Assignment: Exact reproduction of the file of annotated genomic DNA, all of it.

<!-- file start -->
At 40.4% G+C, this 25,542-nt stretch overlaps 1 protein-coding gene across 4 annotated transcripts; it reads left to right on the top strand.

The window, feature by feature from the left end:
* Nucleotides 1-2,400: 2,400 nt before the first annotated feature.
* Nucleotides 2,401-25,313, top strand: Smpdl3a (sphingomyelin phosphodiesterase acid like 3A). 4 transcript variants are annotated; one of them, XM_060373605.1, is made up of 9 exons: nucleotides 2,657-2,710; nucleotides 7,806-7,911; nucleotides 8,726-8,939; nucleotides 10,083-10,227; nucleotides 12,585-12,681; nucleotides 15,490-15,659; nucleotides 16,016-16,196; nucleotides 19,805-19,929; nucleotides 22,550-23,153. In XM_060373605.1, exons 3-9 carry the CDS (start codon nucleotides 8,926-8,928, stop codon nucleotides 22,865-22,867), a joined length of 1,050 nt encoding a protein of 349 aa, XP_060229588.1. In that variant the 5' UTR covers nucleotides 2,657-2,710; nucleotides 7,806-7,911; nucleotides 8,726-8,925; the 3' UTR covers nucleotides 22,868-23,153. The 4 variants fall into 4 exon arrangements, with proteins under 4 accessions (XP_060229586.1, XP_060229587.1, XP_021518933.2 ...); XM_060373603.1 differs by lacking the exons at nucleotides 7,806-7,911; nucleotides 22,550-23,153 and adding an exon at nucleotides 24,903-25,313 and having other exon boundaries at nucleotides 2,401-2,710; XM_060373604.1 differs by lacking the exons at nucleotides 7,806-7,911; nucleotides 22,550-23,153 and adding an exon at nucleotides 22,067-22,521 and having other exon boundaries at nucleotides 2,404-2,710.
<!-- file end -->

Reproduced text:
At 40.4% G+C, this 25,542-nt stretch overlaps 1 protein-coding gene across 4 annotated transcripts; it reads left to right on the top strand.

The window, feature by feature from the left end:
* Nucleotides 1-2,400: 2,400 nt before the first annotated feature.
* Nucleotides 2,401-25,313, top strand: Smpdl3a (sphingomyelin phosphodiesterase acid like 3A). 4 transcript variants are annotated; one of them, XM_060373605.1, is made up of 9 exons: nucleotides 2,657-2,710; nucleotides 7,806-7,911; nucleotides 8,726-8,939; nucleotides 10,083-10,227; nucleotides 12,585-12,681; nucleotides 15,490-15,659; nucleotides 16,016-16,196; nucleotides 19,805-19,929; nucleotides 22,550-23,153. In XM_060373605.1, exons 3-9 carry the CDS (start codon nucleotides 8,926-8,928, stop codon nucleotides 22,865-22,867), a joined length of 1,050 nt encoding a protein of 349 aa, XP_060229588.1. In that variant the 5' UTR covers nucleotides 2,657-2,710; nucleotides 7,806-7,911; nucleotides 8,726-8,925; the 3' UTR covers nucleotides 22,868-23,153. The 4 variants fall into 4 exon arrangements, with proteins under 4 accessions (XP_060229586.1, XP_060229587.1, XP_021518933.2 ...); XM_060373603.1 differs by lacking the exons at nucleotides 7,806-7,911; nucleotides 22,550-23,153 and adding an exon at nucleotides 24,903-25,313 and having other exon boundaries at nucleotides 2,401-2,710; XM_060373604.1 differs by lacking the exons at nucleotides 7,806-7,911; nucleotides 22,550-23,153 and adding an exon at nucleotides 22,067-22,521 and having other exon boundaries at nucleotides 2,404-2,710.